Kimberly A. Gordon Biddle ’87 just had a student at her house over the weekend. “We were going over her vitae and cover letter for a job she was applying for,” says Biddle. “I get very involved with my students and help them out a lot—emotional support and giving advice about decisions. A lot of them are first-generation college students or come from poverty like I did.”
Biddle is a professor of child development at Sacramento State University, and she says, “I especially help students find jobs after they graduate—sometimes, years after they graduate.” Indeed, Biddle co-wrote a book on helping students pursue fruitful careers when she published her second textbook in 2018, Careers in Child and Adolescent Development: A Student’s Guide to Working in the Field (Routledge). “We think it’s the first, if not the only, textbook about careers in child and adolescent development,” she says. “People are surprised about the number of options with
As an undergraduate at Redlands with a double major in psychology and music, Biddle was a first-generation student who herself initially struggled with her options. She grew up in a small town in Illinois and was raised by a single mom. With the help of mentors, including Psychology Professor Thomas Gross and Redlands alumnus Denny Dickenson ’53, among others, she credits the University’s tight-knit, caring culture for creating the foundation she needed for her own successful career. Her Redlands network also supported her choice to attend Stanford University, where she earned an education specialist degree and a doctorate in education.
“I’ve helped my students with a lot of things, because so many people have helped me and mentored me in my life, especially at Redlands,” says Biddle, who has also supported the University financially since her senior year. “I’m getting emotional talking about this, but my life would’ve been very different without that help. It was more than an education they gave me, and I am so thankful.”
Biddle’s academic research has explored themes from the socialization of ethnic minority children in education to the impact of educational policies on families. Currently, her research is focused on parental perceptions of after-school programs for children from impoverished backgrounds.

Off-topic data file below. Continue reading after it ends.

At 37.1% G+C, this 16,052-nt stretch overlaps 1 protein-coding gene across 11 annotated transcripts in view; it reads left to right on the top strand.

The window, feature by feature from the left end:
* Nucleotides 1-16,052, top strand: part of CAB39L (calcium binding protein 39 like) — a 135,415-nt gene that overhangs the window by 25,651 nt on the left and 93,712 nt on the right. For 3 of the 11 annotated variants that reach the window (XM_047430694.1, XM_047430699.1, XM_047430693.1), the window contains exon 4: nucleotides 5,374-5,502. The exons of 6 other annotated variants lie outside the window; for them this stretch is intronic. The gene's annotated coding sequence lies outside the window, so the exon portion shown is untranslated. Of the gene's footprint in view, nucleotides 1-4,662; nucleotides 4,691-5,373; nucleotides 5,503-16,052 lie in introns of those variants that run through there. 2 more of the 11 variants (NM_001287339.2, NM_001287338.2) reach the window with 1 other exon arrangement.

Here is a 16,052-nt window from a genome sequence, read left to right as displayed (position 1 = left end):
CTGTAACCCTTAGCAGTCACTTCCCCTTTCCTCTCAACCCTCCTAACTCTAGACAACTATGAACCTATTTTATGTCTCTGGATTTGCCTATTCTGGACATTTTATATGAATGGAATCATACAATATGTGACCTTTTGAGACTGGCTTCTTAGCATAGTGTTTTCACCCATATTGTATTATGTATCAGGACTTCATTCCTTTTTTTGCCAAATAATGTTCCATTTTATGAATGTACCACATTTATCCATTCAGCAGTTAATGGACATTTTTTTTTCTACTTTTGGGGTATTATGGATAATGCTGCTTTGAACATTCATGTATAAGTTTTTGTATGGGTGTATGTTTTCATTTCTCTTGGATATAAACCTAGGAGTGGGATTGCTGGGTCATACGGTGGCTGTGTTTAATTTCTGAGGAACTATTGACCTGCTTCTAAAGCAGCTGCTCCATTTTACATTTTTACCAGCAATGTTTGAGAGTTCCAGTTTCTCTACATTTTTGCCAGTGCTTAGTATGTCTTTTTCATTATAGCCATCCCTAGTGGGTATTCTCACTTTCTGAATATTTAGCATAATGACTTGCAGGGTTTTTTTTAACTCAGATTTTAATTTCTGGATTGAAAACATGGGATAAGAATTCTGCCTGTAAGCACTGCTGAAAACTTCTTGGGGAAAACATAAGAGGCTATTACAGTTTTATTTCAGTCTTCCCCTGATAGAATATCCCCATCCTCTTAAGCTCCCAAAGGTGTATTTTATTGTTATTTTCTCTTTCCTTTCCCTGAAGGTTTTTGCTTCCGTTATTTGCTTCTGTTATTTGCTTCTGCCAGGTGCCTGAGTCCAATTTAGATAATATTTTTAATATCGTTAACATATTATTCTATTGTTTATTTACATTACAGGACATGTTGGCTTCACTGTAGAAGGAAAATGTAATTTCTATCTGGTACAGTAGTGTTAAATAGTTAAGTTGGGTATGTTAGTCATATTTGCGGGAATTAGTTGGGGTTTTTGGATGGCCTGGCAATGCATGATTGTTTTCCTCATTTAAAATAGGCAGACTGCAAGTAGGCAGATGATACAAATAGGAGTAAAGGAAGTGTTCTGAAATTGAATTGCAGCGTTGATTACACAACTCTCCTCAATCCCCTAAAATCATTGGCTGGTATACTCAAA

Reaching outside academia, Biddle also published her first children’s book, LaDonna Plays Hoops (McLaren-Cochrane Publishing), in 2017. “The book is about social and emotional learning, appropriate responses to challenging situations, and good sportsmanship,” says Biddle, who participated in U of R’s Charlotte Huck Literature Festival and was recently contracted to write a second children’s book.
Biddle’s considerable outreach, instruction, research, and mentoring—in both academia and the greater community—was recognized in 2018 by the Stanford Graduate School of Education with its prestigious Alumni Excellence in Education Award, which stated that “her research, writing, advocacy, and service on behalf of minority families has shed critical light on the role of poverty, food scarcity, home insecurity, and racism in shaping a child’s future.”
As Biddle reflects on this honor, she again feels emotional. “My main focus has always been underserved children who are coming from poverty and children who are first-generation college students,” she says. “This award to me is like a culmination of my career and personal life.”
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